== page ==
5. Do We Extend in Both Directions Outside of Our “Brief Crack of Light”?
Looping back to Luis’ comment at the beginning of the meeting, I mentioned that it seemed to me that Epicurus gets it wrong to focus so singularly on this life, this “brief crack of light,” as Nabokov so memorably put it.
Our concerns do extend past our own life. For surely we care deeply about our immediate loved ones even after they die. More than that, we care about our ancestors, our colleagues, our heroes, our friends’ parents, our neighbors. We research our genealogy and our language group. Yet it’s not even restricted to our own personal connections. We care about history. For example, as Yann knows (we have an endless debate going on this), I care deeply about the ideas behind the American experiment in representative democracy, about Lincoln’s understanding of human fallibility as the basis for this experiment (“With malice toward none, with charity for all, with firmness in the right, as God gives us to see the right…” or as he meant to say… to the extent that evolution has provided our particular species of bipedal primate with the capacity to see the right…).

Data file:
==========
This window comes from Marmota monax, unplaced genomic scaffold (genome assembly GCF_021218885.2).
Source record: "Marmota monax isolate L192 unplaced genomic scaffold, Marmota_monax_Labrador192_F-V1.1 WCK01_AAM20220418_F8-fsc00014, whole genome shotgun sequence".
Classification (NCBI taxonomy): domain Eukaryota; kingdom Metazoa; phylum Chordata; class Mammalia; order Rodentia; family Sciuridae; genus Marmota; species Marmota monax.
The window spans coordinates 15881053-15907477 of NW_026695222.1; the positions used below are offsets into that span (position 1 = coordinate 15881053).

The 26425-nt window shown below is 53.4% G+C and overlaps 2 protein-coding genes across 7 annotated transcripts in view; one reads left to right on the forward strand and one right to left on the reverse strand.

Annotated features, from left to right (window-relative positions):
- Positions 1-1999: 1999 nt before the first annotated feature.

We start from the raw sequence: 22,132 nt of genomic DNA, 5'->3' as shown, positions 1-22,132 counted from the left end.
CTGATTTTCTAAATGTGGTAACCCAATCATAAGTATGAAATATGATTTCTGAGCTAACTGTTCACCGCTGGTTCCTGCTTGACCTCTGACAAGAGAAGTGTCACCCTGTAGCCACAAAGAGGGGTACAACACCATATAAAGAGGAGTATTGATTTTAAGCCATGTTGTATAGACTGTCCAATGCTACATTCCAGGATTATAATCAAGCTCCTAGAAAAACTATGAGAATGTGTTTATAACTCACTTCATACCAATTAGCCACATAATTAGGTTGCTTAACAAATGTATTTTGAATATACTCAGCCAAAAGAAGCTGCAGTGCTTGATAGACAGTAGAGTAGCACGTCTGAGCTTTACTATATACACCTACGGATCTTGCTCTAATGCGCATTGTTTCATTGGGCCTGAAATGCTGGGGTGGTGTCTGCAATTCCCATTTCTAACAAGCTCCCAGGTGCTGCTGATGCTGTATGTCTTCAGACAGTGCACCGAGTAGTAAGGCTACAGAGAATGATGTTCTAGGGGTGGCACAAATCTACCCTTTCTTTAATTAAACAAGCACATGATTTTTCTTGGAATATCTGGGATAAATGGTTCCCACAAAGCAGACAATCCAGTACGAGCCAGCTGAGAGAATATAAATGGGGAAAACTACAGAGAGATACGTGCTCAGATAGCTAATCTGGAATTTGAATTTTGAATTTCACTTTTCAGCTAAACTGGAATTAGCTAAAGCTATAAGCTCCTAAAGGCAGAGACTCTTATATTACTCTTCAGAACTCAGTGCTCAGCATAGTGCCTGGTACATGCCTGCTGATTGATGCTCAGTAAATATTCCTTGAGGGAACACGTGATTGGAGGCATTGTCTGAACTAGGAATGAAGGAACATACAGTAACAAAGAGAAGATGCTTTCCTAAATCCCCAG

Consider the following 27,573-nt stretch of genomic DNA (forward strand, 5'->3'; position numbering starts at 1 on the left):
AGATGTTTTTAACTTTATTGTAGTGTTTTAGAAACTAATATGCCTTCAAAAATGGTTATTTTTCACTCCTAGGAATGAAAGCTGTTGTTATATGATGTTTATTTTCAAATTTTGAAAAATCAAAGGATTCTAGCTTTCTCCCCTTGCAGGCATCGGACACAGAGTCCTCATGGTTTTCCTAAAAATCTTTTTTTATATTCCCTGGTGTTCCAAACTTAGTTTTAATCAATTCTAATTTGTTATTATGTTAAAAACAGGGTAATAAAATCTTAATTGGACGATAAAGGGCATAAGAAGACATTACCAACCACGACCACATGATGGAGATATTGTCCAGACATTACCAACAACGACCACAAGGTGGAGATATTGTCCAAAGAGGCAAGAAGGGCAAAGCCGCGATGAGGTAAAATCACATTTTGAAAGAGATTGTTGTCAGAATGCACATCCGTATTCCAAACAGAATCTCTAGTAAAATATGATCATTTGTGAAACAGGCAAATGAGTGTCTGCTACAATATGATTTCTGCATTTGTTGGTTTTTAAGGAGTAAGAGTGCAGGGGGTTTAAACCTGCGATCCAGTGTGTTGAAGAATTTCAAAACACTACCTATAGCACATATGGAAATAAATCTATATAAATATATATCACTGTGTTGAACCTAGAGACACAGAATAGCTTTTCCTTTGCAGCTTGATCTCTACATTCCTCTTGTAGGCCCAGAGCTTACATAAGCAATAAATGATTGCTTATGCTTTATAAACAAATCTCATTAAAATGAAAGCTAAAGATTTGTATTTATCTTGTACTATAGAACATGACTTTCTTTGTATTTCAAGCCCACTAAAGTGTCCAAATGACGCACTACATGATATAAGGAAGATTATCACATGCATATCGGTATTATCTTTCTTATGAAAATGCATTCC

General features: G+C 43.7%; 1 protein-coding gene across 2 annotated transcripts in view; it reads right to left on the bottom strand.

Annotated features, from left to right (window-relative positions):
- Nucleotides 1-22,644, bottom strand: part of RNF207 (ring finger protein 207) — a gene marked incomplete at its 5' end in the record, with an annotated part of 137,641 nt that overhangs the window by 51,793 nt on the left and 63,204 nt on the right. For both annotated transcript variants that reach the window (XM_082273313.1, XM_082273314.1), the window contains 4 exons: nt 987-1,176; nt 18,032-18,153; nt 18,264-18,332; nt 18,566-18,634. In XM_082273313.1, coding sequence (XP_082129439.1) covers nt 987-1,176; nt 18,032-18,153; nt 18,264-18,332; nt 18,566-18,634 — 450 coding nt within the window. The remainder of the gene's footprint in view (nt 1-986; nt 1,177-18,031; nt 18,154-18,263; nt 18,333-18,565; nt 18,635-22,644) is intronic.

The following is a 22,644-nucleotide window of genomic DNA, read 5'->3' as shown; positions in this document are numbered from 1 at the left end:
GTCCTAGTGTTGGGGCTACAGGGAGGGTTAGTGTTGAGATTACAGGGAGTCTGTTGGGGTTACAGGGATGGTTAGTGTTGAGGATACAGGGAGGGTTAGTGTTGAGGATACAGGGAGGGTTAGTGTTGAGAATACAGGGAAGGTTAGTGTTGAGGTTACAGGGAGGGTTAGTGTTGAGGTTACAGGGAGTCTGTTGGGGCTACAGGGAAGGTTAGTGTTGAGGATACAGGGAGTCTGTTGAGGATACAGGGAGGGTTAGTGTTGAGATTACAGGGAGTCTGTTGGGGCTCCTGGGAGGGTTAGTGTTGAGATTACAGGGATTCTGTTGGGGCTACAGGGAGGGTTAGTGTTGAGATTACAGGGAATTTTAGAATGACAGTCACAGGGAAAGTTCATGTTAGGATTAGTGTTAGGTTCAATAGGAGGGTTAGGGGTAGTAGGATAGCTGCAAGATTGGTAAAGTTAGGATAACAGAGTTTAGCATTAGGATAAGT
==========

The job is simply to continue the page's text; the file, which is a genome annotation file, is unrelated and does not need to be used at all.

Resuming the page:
Likewise, Yann and Dean and many in our group have already made abundantly clear how much they care about the future, even after they personally will be gone. We care about the effects of climate change, for example, on generations to come. We care about children that we don’t know personally and will never meet.
So our concerns and interests extend into the “eternities of darkness” on either side of us, into the past and the future.